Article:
A charley horse can be caused by a direct blow or sudden stretch of the muscle, but most of the time they’re caused by strain or fatigue during exercise.
Massage, a bath with Epsom salts, or a heating pad can relax the muscle. To fight pain, use an ice pack or take an over-the-counter medication like ibuprofen or naproxen. In most cases, the charley horse will stop within a few minutes. But if you get them often and for no clear reason, tell your doctor.
If you have a cramp, these actions may provide relief:
Muscle cramps are usually harmless and don’t require medical attention. However, you should see a doctor if your muscle cramps are severe, don’t improve with stretching, or persist for a long time. This could be a sign of an underlying medical condition.
These spasms are marked by uncomfortable muscle contractions. If the contracting muscles don’t relax for several seconds or more, the pain can be severe. Severe charley horses can result in muscle soreness that lasts anywhere from a few hours to a day. This is normal, so long as the pain isn’t prolonged or recurring.
A DVT blood clot can cause a calf cramp that feels a lot like a charley horse. Like leg pain, the cramping sensation with DVT will persist and even worsen with time. It won’t clear up with stretching or walking it off like an ordinary charley horse.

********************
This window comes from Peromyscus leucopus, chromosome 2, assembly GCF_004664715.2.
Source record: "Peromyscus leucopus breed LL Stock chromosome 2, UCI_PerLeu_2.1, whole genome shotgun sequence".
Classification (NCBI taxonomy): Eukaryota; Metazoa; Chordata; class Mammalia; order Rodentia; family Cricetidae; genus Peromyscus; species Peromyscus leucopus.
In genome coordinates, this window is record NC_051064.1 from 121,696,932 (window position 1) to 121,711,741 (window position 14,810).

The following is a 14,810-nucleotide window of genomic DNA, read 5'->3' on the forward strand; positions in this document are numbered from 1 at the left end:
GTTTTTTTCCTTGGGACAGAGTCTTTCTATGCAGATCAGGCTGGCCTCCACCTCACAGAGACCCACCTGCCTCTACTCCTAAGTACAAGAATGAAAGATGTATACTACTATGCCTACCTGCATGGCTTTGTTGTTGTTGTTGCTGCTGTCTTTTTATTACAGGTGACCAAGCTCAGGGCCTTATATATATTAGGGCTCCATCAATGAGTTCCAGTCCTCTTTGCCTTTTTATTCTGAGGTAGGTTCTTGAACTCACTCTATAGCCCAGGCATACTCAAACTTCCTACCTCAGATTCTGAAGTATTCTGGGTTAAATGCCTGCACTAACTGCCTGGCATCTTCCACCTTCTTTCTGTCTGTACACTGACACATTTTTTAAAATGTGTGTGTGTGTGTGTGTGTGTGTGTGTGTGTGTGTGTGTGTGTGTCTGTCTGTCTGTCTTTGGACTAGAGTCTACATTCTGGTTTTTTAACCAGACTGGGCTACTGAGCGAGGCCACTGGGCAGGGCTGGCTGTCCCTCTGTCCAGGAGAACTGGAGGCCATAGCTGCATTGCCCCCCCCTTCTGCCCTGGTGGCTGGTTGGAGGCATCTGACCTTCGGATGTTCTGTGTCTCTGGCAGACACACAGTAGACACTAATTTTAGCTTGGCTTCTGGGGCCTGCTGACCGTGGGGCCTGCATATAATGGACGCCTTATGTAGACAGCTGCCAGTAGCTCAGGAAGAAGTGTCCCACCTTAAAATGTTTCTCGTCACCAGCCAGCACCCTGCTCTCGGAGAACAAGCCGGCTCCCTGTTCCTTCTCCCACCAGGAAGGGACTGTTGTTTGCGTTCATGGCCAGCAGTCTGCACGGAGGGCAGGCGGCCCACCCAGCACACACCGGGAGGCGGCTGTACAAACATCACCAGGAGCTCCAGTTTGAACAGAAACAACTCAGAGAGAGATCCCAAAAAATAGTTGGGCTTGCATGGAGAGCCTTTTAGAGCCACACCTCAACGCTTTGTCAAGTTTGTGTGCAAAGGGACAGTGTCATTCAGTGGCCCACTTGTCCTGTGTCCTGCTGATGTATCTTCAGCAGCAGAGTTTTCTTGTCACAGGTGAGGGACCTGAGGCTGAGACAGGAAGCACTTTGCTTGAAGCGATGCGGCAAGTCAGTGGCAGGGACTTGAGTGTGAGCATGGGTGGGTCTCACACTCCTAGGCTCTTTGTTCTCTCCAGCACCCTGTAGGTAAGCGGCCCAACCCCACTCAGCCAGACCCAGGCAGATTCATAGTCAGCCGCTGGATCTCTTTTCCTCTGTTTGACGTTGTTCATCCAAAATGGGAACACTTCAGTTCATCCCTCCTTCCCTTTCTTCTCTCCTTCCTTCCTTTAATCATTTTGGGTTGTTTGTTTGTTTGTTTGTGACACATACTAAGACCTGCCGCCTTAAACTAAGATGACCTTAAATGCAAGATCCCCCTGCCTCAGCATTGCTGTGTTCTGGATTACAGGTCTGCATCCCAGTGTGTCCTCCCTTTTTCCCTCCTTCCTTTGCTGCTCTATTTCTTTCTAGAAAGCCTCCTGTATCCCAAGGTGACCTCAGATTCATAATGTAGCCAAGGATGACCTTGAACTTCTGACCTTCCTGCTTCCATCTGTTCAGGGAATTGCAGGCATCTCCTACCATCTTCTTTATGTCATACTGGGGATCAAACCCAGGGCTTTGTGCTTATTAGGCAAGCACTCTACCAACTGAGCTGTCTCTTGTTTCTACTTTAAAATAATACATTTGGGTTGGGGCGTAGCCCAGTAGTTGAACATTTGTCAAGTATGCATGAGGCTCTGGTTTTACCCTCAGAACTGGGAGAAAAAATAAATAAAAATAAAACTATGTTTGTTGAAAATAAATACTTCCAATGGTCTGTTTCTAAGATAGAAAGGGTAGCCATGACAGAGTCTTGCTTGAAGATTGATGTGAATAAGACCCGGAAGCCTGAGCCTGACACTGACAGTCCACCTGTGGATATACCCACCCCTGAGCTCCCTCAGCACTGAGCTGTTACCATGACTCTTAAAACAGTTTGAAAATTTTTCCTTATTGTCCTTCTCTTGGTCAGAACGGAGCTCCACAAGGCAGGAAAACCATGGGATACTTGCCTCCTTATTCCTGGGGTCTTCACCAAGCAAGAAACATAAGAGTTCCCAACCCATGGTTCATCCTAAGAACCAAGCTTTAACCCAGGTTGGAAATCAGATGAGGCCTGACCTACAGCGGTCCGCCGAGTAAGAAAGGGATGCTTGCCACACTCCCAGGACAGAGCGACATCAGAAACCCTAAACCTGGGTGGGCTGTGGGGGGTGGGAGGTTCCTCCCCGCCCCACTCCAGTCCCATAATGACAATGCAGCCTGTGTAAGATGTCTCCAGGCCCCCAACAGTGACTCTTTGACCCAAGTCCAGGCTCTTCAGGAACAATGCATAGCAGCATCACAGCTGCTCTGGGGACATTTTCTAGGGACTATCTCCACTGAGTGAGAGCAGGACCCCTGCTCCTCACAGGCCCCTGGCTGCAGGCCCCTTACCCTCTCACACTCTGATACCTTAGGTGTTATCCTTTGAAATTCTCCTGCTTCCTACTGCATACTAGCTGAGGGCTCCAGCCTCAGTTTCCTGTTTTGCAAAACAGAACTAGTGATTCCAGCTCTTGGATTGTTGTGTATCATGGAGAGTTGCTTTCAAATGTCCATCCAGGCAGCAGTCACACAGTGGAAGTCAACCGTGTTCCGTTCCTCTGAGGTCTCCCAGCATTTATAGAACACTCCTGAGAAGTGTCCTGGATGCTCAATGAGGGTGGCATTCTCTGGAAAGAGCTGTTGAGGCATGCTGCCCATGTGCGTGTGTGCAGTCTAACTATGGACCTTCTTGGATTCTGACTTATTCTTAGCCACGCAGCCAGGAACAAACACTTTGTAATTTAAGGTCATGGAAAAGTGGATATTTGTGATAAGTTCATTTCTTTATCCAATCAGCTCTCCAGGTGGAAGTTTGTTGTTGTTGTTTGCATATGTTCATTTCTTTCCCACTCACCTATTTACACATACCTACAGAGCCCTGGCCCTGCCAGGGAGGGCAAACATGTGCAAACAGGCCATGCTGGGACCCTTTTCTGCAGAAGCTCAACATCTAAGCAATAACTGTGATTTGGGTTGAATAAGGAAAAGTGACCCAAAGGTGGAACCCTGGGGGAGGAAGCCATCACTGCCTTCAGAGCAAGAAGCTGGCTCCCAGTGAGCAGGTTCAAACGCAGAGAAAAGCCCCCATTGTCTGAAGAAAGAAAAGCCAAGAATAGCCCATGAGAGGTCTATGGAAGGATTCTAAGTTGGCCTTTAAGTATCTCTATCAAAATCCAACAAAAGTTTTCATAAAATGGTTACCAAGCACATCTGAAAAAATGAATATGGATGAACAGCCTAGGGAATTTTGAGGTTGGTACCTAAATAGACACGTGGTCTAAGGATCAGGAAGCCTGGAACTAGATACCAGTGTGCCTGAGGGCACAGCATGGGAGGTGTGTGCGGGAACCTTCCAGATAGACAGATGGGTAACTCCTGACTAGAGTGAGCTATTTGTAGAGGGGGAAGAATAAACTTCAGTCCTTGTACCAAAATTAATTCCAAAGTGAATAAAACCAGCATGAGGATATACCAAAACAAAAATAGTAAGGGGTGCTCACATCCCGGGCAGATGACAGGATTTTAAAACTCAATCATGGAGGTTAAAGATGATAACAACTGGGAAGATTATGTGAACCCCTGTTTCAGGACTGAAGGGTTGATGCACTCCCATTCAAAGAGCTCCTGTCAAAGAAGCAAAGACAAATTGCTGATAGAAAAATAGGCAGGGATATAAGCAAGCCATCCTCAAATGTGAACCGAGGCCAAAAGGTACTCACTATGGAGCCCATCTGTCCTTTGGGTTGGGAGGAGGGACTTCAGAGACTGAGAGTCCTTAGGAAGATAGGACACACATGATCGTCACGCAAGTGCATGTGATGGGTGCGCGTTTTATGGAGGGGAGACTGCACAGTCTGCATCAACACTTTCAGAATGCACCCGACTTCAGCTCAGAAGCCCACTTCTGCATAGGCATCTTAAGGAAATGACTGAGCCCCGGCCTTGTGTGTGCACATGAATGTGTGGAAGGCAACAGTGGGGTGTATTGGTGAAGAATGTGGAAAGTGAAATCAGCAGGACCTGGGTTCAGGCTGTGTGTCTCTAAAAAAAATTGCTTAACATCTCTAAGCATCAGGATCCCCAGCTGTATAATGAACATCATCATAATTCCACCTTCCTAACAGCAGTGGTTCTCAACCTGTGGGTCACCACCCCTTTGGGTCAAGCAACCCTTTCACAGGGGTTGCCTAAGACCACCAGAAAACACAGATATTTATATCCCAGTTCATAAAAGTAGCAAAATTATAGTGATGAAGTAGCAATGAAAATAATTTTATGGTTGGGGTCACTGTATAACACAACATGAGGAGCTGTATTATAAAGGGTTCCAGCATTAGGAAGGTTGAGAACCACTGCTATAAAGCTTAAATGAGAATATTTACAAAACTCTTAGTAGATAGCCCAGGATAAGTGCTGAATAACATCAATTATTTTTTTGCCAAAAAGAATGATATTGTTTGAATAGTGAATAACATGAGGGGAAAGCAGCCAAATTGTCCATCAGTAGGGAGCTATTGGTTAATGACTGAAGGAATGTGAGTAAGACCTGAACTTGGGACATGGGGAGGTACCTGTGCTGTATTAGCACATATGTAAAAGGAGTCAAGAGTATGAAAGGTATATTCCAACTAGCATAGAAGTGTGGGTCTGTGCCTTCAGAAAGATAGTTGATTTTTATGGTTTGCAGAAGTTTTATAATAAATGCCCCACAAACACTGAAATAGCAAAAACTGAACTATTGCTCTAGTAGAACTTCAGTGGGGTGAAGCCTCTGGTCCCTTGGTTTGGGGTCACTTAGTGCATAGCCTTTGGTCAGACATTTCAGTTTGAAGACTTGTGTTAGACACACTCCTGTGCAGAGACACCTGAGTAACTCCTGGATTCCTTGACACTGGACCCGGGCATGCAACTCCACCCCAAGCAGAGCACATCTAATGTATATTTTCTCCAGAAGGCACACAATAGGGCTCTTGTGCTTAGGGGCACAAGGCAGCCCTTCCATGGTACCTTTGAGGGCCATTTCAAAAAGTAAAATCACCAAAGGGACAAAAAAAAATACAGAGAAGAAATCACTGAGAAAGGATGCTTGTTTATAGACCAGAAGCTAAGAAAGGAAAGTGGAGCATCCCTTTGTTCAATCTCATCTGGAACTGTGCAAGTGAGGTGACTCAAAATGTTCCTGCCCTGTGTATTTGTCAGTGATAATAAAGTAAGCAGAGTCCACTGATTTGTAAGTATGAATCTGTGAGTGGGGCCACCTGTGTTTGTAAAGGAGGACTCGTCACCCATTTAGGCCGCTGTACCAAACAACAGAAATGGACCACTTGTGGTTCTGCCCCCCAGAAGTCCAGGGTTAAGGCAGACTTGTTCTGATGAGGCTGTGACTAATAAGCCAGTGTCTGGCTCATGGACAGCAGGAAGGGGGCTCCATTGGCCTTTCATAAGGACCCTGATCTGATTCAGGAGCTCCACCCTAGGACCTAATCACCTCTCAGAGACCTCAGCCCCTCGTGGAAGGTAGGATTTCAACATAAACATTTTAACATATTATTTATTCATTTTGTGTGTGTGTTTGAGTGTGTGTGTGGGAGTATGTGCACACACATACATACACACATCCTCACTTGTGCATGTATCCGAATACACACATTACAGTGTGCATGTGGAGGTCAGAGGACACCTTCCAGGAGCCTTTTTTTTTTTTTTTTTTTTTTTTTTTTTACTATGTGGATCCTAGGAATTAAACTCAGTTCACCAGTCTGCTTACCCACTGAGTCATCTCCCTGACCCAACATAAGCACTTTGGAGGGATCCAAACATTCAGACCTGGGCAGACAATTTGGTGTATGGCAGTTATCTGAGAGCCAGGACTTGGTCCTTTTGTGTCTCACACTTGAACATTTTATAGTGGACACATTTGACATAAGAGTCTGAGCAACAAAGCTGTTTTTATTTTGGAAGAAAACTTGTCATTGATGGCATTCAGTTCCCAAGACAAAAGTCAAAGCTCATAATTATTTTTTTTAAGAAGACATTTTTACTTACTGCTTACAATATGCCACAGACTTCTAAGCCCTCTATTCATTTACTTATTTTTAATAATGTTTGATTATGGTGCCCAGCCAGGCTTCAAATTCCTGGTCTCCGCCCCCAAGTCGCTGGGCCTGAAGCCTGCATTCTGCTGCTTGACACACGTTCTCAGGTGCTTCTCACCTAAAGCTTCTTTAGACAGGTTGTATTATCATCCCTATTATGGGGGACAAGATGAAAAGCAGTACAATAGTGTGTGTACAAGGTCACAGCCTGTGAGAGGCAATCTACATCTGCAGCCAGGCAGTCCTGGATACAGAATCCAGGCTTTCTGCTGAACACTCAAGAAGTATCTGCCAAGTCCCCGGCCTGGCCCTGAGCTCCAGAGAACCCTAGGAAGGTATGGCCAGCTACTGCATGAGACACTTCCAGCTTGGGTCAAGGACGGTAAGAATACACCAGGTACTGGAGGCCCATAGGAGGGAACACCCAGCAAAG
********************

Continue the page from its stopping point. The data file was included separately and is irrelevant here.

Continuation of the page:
Some simple things you might keep you from getting cramps:
See your doctor as soon as possible if you have:
A leg that is swollen, pale or unusually cool. Calf pain, particularly after prolonged sitting, such as on a long car trip or plane ride. Swelling in both legs along with breathing problems. Any serious leg symptoms that develop for no apparent reason.
Foods That May Help With Muscle Cramps
Overuse of a muscle, dehydration, muscle strain or simply holding a position for a prolonged period can cause a muscle cramp. In many cases, however, the cause isn’t known. Although most muscle cramps are harmless, some may be related to an underlying medical condition, such as: Inadequate blood supply.
The answer is yes. Poor circulation in the legs’ arteries can be a sign of poor circulation in heart arteries. A person having leg cramps, not being able to walk as much or having pain in the legs at rest must be tested for poor circulation or Peripheral Artery Disease (PAD).
Deep vein thrombosis (DVT) occurs when a blood clot forms in one of the deep veins of your body, usually in your legs, but sometimes in your arm. The signs and symptoms of a DVT include: Swelling, usually in one leg (or arm) Leg pain or tenderness often described as a cramp or Charley horse.
Nighttime leg cramps may be related to foot position. We often sleep with our feet and toes extending away from the rest of our bodies, a position called plantar flexion. This shortens the calf muscles, making them more susceptible to cramping.
Magnesium is a widely used remedy for leg cramps.